“Sprites” is possibly the wrong word. “Fairies” too. Nina Bova has attired the denizons of the woods in skimpy assemblages of clothing. Flannel, leather, fur, and belts randomly arranged, plus cockeyed flower garlands on their heads and odd touches of makeup give them the look of uninhibited homeless people making the best of what they can find. Oberon (Jason Duvernau) is the somewhat thuggish guardian of their world. Caines has given them animal manners, which they’ve taken on with impressive zeal. When not singing (and sometimes while singing), they crawl around, crouch, nuzzle one another, and snuggle together like a pack of puppies. They’re rowdy, sensual verging on sexual, and alert to every change of mood or character. That the beautiful voices emerge from these ardent rag-tag creatures is itself moving. No wonder the little boy that Puck has brought into the magic world seems delighted to be there.

Aynsley Inglis and Luke Tucker as "Fairy Dancers." Photo: Brian E. Long

Aynsley Inglis and Luke Tucker as “Fairy Dancers” in The Fairy Queen.
Photo: Brian E. Long

Yes, there are awkward moments, devices that don’t quite work, and behavior that goes against your (well. . .my) idea of Shakespeare’s created world. No matter how much I try to justify the five inserted pas de deux that are performed—apparently to entertain the fairy court—by Aynsley Inglis and Luke Tucker, I can’t manage it. The nicely made duets are too conventionally balletic, and everything comes to a halt when the two dancers appear, except for one brief interaction between them and little Griselj. All but one of their short numbers, as I recall, involve pointe shoes, and for the final one, Inglis sports a tutu. What’s the deal? Did they get lost trying to find Lincoln Center? Still the flaws don’t detract significantly from the artful, brave, and highly entertaining production.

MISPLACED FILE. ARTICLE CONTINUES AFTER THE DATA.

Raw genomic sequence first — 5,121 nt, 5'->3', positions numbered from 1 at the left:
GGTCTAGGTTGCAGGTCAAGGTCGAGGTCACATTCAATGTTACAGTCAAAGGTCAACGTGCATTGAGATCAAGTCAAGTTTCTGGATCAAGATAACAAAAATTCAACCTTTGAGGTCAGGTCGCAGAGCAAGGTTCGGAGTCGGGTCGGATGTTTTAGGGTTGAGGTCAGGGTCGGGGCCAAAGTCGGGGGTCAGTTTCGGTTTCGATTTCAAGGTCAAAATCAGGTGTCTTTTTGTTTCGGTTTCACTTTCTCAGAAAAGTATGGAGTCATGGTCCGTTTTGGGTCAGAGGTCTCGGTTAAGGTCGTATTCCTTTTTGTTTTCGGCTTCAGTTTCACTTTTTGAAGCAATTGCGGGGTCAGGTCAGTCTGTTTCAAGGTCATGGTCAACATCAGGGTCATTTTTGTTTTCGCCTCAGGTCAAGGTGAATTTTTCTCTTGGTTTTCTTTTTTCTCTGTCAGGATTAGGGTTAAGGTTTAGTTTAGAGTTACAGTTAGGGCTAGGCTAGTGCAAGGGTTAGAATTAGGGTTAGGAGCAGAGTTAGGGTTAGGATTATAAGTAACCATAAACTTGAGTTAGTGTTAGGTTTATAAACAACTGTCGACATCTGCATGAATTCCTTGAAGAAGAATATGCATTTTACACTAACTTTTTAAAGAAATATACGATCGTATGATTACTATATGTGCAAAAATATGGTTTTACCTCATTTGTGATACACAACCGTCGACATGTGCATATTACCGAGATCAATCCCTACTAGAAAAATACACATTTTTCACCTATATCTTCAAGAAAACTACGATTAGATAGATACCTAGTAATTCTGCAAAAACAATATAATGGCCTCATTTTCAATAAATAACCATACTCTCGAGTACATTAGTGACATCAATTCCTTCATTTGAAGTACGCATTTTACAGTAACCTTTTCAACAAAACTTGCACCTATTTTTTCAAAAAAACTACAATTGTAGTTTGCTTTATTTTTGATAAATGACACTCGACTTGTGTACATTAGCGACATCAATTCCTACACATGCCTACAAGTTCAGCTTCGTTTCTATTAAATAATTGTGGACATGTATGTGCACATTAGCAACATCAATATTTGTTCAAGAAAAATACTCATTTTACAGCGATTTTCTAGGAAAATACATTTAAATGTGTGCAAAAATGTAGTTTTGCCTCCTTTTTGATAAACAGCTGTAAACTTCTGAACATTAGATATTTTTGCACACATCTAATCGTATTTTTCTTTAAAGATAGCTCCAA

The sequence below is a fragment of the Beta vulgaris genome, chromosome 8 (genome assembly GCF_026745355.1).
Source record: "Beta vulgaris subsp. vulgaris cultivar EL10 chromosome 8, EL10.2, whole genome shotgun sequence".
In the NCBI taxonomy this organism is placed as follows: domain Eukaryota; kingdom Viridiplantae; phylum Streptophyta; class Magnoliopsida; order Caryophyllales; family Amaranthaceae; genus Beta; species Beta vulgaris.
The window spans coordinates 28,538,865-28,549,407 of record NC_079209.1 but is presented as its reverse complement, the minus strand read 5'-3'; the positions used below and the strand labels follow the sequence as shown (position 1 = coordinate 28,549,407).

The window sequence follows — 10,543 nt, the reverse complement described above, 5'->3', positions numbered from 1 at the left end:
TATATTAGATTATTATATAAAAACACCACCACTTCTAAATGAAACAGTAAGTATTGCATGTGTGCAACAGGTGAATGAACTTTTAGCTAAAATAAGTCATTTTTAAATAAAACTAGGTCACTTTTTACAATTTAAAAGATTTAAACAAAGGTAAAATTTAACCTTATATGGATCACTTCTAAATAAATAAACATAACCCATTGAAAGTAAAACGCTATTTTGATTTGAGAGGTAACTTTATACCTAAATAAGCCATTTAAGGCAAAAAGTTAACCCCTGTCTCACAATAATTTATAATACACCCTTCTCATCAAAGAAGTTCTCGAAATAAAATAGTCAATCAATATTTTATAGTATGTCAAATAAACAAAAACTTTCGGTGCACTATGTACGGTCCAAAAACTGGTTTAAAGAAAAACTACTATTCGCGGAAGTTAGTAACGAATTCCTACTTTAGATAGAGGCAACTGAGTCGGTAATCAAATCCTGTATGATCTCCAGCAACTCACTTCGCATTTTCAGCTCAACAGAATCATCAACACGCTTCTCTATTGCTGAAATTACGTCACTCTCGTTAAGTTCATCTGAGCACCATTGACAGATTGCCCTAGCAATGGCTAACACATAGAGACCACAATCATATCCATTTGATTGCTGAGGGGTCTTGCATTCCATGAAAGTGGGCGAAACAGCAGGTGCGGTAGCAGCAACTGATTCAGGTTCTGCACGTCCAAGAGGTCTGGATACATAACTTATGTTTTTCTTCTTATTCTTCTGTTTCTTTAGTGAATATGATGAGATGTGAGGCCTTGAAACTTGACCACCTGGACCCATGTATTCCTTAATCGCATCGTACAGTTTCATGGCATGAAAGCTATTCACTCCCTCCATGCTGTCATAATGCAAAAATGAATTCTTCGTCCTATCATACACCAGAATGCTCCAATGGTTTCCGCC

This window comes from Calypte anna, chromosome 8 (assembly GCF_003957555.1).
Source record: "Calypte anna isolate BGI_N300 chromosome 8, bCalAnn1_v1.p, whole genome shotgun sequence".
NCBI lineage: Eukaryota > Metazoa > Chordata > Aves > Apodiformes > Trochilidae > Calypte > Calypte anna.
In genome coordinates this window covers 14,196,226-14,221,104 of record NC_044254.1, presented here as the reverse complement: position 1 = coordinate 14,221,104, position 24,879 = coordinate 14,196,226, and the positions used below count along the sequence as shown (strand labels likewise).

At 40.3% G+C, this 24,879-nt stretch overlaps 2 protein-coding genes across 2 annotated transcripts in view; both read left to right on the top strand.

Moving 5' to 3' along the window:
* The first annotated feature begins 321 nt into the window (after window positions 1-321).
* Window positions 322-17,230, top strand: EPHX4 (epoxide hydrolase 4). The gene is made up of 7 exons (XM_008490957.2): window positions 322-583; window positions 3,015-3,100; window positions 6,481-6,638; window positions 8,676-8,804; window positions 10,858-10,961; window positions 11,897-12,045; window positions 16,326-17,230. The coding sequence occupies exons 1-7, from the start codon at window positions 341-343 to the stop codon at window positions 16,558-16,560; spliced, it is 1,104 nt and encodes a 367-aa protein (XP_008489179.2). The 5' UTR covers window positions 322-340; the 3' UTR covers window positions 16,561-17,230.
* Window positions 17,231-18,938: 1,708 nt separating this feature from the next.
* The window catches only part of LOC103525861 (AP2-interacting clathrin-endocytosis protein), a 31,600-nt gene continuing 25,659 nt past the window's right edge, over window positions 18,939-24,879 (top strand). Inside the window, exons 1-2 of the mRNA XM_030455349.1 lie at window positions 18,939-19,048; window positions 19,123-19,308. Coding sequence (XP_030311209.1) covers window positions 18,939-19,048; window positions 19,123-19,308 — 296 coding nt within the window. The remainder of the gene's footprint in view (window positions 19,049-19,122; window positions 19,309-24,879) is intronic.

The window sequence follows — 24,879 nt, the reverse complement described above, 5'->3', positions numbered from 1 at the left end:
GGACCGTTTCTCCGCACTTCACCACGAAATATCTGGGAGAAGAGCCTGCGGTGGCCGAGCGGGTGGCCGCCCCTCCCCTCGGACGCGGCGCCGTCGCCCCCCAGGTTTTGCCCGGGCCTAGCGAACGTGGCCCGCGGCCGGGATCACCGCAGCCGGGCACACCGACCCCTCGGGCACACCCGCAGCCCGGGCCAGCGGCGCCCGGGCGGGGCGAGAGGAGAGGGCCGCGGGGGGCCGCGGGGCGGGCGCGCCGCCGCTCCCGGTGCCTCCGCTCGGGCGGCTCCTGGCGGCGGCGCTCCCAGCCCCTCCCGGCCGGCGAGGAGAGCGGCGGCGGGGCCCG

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Comments

  1. SIng says

    The ballet is in it because the Fairy Queen was a ballet performed by Sadler Wells Ballet with Covent Garden Opera December 12, 1946 choreographed by Frederick Ashton. The dances you saw were performed by ballerinas including Margot Fonteyn.

    • says

      Christopher Caines, as an extremely knowledgeable choreographer, may well have intended to allude to the interludes that Ashton contributed to that 1946 production of The Fairy Queen. However, the pas de deux we saw were not by Ashton, but by Caines himself.

      • SIng says

        There were 3 pas de deux and yes Mr . Caines did the choreography. The comment referred to your writer’s confusion regarding ballet being in the Fairy Queen and his comment on pointe shoes and being lost on the way to Lincoln Center. Indeed in the book The Fairy Queen published in 1948 by John Lehman with photo plates by Edward Mandinian – Margot Fonteyn, Moira Shearer, Beryl Grey, Gillian Lynne, Margaret Dale and the dozen corps de ballet members are all in pointe shoes . The Spirits of the Air pas de deux with Margot Fonteyn and Michael Somes Act II Scene II was very much a classical ballet pas. Merely enlightening the reporter that The Fairy Queen, still performed in Canada and Australia as a ballet/opera and a few years ago offered by American Ballet Theatre has a 50 year us history with classical ballet, tutus and pointe shoes.